In 1990 I saw the Australian band Midnight Oil at the Bronco Bowl in Dallas, Texas. They were touring in support of their release Blue Sky Mining, which was probably their most popular record in the US. This was the peak of true “alternative music”, when many radio stations were still free and DJs were spinning all manner of exciting new bands, and I was introduced to Midnight Oil—and tall, bald-headed lead singer Peter Garrett’s crazy dancing—through their 1987 record Diesel and Dust (I made a brief Spotify playlist). However, since I was just out of high school, and shaking off the last remnants of 1980s hair metal, I really didn’t get the band. I spent a lot time mocking Garrett’s limited vocal range and his entirely awkward dance moves. However, 3 years can make a lot of difference in a musician’s life, and by 1990 I was ready for Blue Sky Mining.
So when they went on tour later that year, me and my good friend (and lead singer in my band) Kevin got tickets to the Bronco Bowl, a vintage venue in Oak Cliff, just outside of Dallas. The Bronco Bowl was a great place to see a show: intimate enough to be close to the band but large enough to pack some legit numbers in. We sat back and waited for the show to start.
I still remember the lights coming down as the band played the first notes of “Stars of Warburton”, the second song of the album. Garrett walked to the center mic and sang the verse and chorus with an intensity that I had seldom experienced. The crowd (me included) erupted when the band left the first chorus behind and, as they headed towards the 2nd verse, Garrett started doing his dance. His movement set us free, and we began to move and jump and dance right with him. It was a singular event: we were not observing the band; we were somehow with them, doing our part to create an experience. They provided the soundtrack, but we were all united and together in the same time and space.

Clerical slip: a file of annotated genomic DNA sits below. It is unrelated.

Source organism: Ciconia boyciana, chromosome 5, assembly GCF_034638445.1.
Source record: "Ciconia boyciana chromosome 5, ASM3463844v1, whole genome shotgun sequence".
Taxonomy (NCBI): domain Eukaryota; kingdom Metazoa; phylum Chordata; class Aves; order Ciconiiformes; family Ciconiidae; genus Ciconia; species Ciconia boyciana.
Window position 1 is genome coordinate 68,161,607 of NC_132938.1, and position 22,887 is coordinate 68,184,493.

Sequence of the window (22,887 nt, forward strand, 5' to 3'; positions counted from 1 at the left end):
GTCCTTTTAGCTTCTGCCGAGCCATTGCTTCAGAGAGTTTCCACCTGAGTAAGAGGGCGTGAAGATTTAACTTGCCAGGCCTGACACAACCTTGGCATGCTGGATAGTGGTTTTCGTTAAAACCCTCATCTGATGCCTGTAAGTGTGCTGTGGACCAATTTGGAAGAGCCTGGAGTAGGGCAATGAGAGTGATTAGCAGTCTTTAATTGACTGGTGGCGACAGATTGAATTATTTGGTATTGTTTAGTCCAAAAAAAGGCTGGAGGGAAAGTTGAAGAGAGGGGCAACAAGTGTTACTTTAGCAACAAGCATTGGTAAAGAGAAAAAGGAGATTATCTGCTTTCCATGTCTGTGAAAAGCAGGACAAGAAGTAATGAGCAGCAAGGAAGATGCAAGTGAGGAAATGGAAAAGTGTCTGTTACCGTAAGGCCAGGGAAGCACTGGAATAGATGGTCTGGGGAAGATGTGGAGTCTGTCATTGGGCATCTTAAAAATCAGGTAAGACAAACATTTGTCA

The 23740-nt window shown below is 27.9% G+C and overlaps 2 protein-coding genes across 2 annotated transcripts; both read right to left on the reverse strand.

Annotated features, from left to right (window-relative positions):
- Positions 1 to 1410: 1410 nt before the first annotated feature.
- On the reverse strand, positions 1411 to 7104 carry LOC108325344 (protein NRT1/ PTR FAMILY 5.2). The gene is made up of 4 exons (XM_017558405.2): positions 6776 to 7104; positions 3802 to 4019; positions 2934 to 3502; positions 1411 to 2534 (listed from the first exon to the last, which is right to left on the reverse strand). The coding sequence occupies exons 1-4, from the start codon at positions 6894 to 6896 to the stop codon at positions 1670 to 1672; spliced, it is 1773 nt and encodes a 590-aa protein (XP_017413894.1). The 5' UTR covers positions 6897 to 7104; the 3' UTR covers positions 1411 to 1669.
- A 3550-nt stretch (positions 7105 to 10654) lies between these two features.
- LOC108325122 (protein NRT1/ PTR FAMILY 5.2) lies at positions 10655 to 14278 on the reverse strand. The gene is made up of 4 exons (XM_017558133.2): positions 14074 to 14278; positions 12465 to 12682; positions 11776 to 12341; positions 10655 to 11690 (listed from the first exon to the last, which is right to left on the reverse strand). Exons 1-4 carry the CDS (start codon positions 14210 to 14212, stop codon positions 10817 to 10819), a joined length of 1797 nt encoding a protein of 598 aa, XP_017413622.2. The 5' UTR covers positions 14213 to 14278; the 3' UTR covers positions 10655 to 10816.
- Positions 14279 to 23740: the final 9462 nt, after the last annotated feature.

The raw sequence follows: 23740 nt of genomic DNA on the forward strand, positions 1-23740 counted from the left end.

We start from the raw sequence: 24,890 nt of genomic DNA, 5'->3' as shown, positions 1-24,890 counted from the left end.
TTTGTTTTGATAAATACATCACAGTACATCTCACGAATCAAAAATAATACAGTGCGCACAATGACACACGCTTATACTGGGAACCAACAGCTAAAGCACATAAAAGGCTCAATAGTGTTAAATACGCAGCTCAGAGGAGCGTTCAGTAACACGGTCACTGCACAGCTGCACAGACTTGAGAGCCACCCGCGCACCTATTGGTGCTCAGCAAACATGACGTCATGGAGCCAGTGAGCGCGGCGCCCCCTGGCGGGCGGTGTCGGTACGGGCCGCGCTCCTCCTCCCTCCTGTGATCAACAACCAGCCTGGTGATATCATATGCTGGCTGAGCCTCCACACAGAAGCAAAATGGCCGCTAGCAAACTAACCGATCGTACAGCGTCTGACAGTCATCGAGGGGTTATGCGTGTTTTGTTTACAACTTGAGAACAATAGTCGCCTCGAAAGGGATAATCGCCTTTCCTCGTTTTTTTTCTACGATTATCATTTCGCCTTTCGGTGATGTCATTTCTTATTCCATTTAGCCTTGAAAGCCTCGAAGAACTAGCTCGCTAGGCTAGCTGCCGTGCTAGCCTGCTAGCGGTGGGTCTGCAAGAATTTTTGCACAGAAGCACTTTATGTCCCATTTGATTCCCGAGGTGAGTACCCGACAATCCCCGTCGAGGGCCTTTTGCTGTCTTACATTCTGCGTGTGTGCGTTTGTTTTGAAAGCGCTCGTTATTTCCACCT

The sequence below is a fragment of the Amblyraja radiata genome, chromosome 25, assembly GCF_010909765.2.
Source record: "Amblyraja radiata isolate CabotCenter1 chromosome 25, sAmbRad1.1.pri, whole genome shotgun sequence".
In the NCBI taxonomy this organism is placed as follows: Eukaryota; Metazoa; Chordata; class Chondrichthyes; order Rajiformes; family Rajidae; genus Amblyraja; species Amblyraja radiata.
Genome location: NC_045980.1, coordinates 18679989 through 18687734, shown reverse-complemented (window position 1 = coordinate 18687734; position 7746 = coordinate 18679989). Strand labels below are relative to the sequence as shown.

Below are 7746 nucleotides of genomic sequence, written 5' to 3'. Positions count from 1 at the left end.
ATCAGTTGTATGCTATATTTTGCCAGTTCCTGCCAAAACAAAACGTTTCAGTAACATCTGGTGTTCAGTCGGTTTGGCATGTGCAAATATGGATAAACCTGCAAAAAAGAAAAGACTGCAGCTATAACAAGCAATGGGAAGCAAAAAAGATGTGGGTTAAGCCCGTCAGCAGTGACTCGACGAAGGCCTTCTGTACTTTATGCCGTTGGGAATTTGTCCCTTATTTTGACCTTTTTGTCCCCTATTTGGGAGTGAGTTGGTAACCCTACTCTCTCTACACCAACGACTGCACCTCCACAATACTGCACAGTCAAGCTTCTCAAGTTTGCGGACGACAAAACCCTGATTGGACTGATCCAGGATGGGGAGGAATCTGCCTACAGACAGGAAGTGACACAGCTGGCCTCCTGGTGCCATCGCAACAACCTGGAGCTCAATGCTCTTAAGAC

It was incredible; this was rock and roll. Garrett and Midnight Oil showed me what can happen when a singer and band hold nothing back and give themselves over—without restraint—to an idea, a song, a movement, an event.
Ninety minutes or so, the band finished with a rendition of Elvis Costello’s song, “What’s So Funny (About Peace, Love and Understanding)?” We drove the 30 miles back to Fort Worth inspired and spent.
The fourth song on Blue Sky Mining is called, “The Forgotten Years,” a song about the rhythm between years of war and years of peace. It’s anthemic and powerful, a reminder that we should never forget what peace costs. I still love singing this song around my house—sometimes I even dance like Garrett does (thought you’ll never see it)—but recently it has really struck me when I consider that my country has been at war now for almost 15 years (since we started bombing Afghanistan in October, 2001). It seems as if war has now become the normal state of affairs for the United States, and I wonder, “What is this doing to our mentality as a society?” We have declared the “end of hostilities” a few times now, but still we seem to be mired in low-level war.
Do we remember what peace feels like?
I wonder how easy it is to celebrate, as Garrett calls them, “the years between”, when the years between no longer seem to come.
I guess what I’m trying to say is that I hope we remember that war should not be the normal state of affairs.
I was reading my Bible this morning, and I stumbled across these words in Isaiah 32:
“The fruit of righteousness will be peace,
and the outcome of righteousness,
calm and security forever.
Then my people will live in a peaceful dwelling,
in secure homes, in carefree resting places.” (vv17-18)
These words remind me that as much as it seems as if war is the normal state of affairs, it’s not. God is a God of peace, and actually peace should be the outcome of our spiritual life.